The creativity of this third film in the Hangover trilogy is a marked improvement over Part II.
The Hangover Part III is a braver, better movie than Part II
The Hangover Part III
Director: Todd Phillips
Starring: Zach Galifianakis, Bradley Cooper, Ed Helms, Ken Jeong
“Daring” isn’t a word you would use to describe 2011’s The Hangover Part II, the disappointingly lazy rehash of the wildly successful original Hangover from 2009.
And yet, here we are with The Hangover Part III, which runs a different sort of risk by going to darker and more dangerous places, both artistically and emotionally. It dares to alienate the audience that made The Hangover the highest-grossing R-rated comedy of all time because, well, it isn’t exactly a comedy.
Sure, there are some outrageous lines and sight gags, mostly courtesy of Zach Galifianakis and Ken Jeong, who function as central figures this time. But the director and co-writer Todd Phillips signals early and often that he’s much more interested than before in exploring matters of real consequence, rather than simply mining them for brash laughs.
Phillips and his co-writer Craig Mazin have placed the unusual challenge on themselves of trying to create something bold and new while simultaneously remaining true to the trilogy and wrapping it all up in a satisfying way. They succeed somewhat.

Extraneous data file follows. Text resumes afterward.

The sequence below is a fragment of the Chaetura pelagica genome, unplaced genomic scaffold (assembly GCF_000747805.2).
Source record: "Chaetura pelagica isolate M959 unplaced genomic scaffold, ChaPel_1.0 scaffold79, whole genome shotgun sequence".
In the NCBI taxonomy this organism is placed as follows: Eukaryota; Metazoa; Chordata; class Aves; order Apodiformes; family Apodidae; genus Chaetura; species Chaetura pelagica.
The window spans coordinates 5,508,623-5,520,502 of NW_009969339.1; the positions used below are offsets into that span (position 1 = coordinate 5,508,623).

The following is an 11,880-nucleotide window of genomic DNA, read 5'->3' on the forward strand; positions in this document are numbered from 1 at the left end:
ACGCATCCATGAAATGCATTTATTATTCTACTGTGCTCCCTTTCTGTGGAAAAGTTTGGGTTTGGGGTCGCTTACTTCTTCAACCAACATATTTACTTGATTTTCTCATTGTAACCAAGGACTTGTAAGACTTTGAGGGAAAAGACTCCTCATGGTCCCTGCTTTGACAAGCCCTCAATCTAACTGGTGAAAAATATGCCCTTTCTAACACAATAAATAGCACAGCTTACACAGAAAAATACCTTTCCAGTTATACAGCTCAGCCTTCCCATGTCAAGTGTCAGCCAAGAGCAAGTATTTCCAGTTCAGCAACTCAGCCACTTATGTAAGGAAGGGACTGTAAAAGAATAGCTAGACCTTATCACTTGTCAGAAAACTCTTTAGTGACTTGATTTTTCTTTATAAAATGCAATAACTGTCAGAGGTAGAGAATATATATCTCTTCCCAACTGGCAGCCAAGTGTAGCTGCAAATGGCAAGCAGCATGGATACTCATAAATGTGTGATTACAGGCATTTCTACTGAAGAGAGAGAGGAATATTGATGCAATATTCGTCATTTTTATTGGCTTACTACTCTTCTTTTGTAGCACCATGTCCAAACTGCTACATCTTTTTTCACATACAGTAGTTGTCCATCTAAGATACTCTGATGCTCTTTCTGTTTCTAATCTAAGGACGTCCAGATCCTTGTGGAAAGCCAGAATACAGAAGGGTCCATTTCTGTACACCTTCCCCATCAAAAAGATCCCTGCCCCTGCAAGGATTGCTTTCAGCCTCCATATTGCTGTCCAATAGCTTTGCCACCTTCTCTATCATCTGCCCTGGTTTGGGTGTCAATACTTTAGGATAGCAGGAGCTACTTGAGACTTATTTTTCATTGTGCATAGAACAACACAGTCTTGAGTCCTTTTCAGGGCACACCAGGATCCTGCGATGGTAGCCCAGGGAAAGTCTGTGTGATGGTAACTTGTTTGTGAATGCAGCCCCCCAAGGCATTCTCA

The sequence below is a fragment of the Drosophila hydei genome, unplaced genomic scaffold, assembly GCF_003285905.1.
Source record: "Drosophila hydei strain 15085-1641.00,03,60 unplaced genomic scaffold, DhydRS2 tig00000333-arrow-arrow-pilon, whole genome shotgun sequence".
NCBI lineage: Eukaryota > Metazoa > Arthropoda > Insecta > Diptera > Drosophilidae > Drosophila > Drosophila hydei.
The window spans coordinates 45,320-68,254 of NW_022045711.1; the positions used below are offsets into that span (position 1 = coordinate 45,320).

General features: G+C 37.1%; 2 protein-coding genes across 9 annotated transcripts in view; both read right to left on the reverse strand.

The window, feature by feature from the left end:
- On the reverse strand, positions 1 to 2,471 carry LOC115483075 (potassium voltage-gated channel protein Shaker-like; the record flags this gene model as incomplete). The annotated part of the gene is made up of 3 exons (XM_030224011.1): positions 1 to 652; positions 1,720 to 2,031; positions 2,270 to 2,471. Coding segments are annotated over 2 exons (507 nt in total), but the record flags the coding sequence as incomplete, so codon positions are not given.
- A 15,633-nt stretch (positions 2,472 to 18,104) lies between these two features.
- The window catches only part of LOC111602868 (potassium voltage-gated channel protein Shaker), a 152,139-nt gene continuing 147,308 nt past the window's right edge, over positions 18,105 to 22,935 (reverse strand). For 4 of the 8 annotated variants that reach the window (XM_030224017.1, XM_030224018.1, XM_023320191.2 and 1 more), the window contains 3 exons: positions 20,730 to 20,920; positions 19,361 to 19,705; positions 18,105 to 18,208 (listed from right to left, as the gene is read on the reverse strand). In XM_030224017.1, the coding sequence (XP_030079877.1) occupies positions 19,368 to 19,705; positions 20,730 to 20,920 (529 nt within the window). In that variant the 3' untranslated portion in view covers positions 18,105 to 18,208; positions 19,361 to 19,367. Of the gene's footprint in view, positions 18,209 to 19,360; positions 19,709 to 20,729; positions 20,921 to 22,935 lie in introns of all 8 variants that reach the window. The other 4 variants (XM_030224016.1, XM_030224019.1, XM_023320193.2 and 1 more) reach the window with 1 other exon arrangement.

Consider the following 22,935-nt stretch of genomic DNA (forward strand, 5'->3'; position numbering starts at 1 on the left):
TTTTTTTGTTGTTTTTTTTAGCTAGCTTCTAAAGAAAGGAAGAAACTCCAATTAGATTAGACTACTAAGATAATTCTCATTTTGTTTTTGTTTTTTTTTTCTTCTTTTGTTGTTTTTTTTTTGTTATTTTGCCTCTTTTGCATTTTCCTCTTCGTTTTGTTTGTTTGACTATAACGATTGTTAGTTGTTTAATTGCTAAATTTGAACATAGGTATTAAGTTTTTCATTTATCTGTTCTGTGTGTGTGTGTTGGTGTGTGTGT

This time, Galifianakis’s insufferable, inappropriate man-child Alan has gone off his meds and is out of control. His family and friends – including his fellow “Wolfpack” members Phil (Bradley Cooper), Stu (Ed Helms) and Doug (Justin Bartha) – stage an intervention and offer to drive him to a treatment centre in Arizona. And so the four venture off on yet another journey.
In theory, this should be a pretty innocuous trek through the desert. But this is a Hangover movie. So, naturally, they get run off the road by masked thugs who work for crime boss Marshall (John Goodman, who improves everything merely by showing up). Turns out, some of their actions in Las Vegas four years ago have tied them to the evil, effeminate gangster Leslie Chow (Jeong) and put them in trouble with some powerful, volatile people.
This time around, Chow is clearly a sociopath, and the group’s association with him is more than just a nuisance. Jeong gets a bit more room to explore the role and finds a bit more shading, but if you hate this character, you might just hate this entire movie, as well.
Similarly, Galifianakis gets way more screen time here; he’s essentially the star of Part III. The character of Alan is still odd and off-putting, unorthodox and -unpredictable. But his loneliness and neediness shine through, which makes one of the more out-there figures in the Hang-over universe unexpectedly relatable. Your expectations – and keeping them in check – are a crucial factor here. This isn’t a party: this finally, truly is the hangover. And it’s also the recovery.
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